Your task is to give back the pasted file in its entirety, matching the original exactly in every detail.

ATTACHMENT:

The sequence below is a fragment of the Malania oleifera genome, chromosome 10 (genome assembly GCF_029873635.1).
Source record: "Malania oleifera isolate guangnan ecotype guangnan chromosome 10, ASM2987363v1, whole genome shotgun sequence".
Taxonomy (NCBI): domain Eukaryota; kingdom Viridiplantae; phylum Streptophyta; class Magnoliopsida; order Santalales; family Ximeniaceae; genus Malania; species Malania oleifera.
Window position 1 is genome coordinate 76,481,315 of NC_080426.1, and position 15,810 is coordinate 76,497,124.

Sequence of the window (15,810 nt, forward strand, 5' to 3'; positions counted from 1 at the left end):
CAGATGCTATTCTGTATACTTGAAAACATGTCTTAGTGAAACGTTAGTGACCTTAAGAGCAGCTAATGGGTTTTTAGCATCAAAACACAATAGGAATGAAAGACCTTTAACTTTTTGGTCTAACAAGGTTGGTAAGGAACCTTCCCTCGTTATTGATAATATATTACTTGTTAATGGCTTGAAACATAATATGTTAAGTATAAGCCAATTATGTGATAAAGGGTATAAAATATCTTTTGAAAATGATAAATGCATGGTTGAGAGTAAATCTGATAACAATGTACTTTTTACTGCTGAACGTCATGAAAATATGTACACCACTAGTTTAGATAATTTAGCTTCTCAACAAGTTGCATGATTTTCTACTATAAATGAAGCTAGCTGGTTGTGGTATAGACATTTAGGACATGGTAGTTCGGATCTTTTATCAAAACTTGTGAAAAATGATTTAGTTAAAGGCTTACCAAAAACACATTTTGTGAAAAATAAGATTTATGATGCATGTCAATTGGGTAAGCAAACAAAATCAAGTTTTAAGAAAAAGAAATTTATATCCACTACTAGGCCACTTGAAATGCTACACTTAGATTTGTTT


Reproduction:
The sequence below is a fragment of the Malania oleifera genome, chromosome 10 (genome assembly GCF_029873635.1).
Source record: "Malania oleifera isolate guangnan ecotype guangnan chromosome 10, ASM2987363v1, whole genome shotgun sequence".
Taxonomy (NCBI): domain Eukaryota; kingdom Viridiplantae; phylum Streptophyta; class Magnoliopsida; order Santalales; family Ximeniaceae; genus Malania; species Malania oleifera.
Window position 1 is genome coordinate 76,481,315 of NC_080426.1, and position 15,810 is coordinate 76,497,124.

Sequence of the window (15,810 nt, forward strand, 5' to 3'; positions counted from 1 at the left end):
CAGATGCTATTCTGTATACTTGAAAACATGTCTTAGTGAAACGTTAGTGACCTTAAGAGCAGCTAATGGGTTTTTAGCATCAAAACACAATAGGAATGAAAGACCTTTAACTTTTTGGTCTAACAAGGTTGGTAAGGAACCTTCCCTCGTTATTGATAATATATTACTTGTTAATGGCTTGAAACATAATATGTTAAGTATAAGCCAATTATGTGATAAAGGGTATAAAATATCTTTTGAAAATGATAAATGCATGGTTGAGAGTAAATCTGATAACAATGTACTTTTTACTGCTGAACGTCATGAAAATATGTACACCACTAGTTTAGATAATTTAGCTTCTCAACAAGTTGCATGATTTTCTACTATAAATGAAGCTAGCTGGTTGTGGTATAGACATTTAGGACATGGTAGTTCGGATCTTTTATCAAAACTTGTGAAAAATGATTTAGTTAAAGGCTTACCAAAAACACATTTTGTGAAAAATAAGATTTATGATGCATGTCAATTGGGTAAGCAAACAAAATCAAGTTTTAAGAAAAAGAAATTTATATCCACTACTAGGCCACTTGAAATGCTACACTTAGATTTGTTT